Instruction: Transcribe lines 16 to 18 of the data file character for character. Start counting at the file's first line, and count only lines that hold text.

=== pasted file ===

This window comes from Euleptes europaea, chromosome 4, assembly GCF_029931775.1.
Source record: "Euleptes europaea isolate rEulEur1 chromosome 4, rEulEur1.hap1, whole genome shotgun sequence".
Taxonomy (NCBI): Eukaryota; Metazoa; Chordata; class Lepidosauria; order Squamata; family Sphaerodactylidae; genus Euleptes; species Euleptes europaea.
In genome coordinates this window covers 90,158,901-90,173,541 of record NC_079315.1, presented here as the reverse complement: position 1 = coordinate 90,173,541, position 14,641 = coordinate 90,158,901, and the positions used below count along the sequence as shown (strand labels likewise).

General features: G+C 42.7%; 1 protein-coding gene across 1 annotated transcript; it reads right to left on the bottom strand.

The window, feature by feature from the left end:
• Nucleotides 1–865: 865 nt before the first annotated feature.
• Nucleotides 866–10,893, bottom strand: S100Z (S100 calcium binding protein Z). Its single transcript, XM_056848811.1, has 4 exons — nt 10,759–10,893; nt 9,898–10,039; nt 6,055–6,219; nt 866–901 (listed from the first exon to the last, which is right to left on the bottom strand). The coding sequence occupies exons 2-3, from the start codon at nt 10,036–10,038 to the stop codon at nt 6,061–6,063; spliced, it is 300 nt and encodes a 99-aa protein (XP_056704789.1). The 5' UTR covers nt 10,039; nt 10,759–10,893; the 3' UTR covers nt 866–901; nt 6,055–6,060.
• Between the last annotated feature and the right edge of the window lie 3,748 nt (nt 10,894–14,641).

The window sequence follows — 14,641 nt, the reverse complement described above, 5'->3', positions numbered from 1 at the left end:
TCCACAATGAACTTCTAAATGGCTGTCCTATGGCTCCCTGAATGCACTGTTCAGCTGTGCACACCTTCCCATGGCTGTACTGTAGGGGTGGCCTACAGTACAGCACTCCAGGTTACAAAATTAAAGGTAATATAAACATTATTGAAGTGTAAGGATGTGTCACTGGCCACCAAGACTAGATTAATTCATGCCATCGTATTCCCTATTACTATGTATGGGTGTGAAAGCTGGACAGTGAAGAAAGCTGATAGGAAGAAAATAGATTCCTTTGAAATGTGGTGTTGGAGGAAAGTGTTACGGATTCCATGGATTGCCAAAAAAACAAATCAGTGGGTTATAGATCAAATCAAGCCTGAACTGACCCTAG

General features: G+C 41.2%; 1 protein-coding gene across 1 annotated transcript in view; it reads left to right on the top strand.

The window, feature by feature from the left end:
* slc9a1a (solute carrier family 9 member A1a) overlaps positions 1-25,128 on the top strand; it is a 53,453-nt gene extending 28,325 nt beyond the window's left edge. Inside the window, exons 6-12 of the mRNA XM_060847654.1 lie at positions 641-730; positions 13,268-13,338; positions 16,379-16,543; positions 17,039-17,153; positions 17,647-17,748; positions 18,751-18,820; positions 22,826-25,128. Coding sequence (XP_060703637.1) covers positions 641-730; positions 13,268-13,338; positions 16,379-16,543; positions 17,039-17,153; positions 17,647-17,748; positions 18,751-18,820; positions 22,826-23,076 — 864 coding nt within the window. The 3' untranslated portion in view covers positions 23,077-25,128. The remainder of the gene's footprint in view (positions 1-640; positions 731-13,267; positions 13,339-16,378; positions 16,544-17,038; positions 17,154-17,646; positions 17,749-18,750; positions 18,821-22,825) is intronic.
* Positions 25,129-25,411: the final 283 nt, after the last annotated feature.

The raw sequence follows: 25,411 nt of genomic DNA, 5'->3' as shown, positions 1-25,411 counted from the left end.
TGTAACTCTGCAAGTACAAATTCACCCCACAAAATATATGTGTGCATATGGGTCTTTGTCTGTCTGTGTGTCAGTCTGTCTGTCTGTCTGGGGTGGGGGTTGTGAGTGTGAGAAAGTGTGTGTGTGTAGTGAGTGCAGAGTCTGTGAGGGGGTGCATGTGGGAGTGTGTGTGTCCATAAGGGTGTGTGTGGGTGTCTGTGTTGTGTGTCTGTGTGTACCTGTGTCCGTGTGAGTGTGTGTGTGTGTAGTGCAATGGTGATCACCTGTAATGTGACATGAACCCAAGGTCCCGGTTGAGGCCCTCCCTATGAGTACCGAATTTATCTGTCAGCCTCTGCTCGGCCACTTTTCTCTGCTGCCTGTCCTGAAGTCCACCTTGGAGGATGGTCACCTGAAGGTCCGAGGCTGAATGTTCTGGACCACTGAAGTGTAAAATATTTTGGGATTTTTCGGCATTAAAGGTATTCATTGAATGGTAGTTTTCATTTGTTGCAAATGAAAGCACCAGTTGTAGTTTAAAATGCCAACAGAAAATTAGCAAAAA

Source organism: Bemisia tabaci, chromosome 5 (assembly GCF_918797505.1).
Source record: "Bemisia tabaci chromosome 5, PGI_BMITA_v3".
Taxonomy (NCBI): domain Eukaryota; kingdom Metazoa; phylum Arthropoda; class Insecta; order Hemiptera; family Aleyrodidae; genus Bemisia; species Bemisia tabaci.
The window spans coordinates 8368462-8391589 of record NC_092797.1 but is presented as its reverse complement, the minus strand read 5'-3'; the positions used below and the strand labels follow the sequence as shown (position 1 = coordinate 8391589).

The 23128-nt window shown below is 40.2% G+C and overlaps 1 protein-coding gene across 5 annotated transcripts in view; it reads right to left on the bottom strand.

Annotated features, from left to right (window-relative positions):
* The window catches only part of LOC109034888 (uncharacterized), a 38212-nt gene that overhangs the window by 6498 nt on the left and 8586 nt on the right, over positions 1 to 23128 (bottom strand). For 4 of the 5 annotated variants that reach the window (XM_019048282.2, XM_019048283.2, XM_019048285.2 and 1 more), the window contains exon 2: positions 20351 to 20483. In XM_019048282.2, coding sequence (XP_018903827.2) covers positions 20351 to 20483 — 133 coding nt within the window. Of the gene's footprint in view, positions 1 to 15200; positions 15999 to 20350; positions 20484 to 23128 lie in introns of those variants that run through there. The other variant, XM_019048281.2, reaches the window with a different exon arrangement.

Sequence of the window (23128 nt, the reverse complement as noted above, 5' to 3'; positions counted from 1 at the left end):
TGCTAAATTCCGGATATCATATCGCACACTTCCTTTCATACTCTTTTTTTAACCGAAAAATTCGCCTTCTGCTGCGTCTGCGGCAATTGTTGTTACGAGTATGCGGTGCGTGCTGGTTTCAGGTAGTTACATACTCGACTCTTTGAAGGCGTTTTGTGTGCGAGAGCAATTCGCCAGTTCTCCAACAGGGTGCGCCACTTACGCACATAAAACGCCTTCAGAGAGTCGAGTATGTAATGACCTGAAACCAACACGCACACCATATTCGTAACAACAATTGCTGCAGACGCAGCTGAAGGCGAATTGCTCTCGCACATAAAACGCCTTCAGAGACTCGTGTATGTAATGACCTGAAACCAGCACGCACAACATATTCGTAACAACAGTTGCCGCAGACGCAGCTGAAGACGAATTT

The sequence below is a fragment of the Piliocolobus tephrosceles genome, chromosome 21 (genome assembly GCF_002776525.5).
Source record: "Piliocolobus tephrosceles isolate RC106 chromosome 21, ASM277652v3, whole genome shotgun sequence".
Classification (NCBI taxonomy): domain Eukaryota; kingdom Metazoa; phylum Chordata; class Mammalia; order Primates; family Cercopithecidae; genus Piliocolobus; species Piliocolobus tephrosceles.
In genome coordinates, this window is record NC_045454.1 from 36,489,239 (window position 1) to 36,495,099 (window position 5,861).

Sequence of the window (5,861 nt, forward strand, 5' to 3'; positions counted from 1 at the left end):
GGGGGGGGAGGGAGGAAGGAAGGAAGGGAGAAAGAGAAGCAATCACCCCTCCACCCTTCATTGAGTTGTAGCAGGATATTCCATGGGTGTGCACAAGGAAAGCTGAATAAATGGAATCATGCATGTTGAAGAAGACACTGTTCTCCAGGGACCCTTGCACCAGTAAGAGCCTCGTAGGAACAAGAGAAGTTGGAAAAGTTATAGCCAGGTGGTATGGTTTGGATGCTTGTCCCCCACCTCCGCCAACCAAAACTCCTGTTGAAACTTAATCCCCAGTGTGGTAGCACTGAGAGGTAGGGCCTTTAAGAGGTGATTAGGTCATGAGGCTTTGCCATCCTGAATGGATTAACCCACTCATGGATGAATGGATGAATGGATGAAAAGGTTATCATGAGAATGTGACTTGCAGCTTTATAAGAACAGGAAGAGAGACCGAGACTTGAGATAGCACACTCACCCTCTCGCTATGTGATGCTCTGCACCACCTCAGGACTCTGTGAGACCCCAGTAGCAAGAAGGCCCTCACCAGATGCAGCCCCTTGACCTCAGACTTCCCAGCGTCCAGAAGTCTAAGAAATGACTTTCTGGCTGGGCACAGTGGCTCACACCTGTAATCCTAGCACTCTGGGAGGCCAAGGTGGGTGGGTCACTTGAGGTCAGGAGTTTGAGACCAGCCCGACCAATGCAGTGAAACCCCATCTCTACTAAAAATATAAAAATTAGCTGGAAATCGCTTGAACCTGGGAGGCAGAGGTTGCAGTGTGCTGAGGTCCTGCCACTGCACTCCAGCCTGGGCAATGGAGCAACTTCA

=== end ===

The raw sequence follows: 25,411 nt of genomic DNA, 5'->3' as shown, positions 1-25,411 counted from the left end.
TGTAACTCTGCAAGTACAAATTCACCCCACAAAATATATGTGTGCATATGGGTCTTTGTCTGTCTGTGTGTCAGTCTGTCTGTCTGTCTGGGGTGGGGGTTGTGAGTGTGAGAAAGTGTGTGTGTGTAGTGAGTGCAGAGTCTGTGAGGGGGTGCATGTGGGAGTGTGTGTGTCCATAAGGGTGTGTGTGGGTGTCTGTGTTGTGTGTCTGTGTGTACCTGTGTCCGTGTGAGTGTGTGTGTGTGTAGTGCAATGGTGATCACCTGTAATGTGACATGAACCCAAGGTCCCGGTTGAGGCCCTCCCTATGAGTACCGAATTTATCTGTCAGCCTCTGCTCGGCCACTTTTCTCTGCTGCCTGTCCTGAAGTCCACCTTGGAGGATGGTCACCTGAAGGTCCGAGGCTGAATGTTCTGGACCACTGAAGTGTAAAATATTTTGGGATTTTTCGGCATTAAAGGTATTCATTGAATGGTAGTTTTCATTTGTTGCAAATGAAAGCACCAGTTGTAGTTTAAAATGCCAACAGAAAATTAGCAAAAA

Source organism: Bemisia tabaci, chromosome 5 (assembly GCF_918797505.1).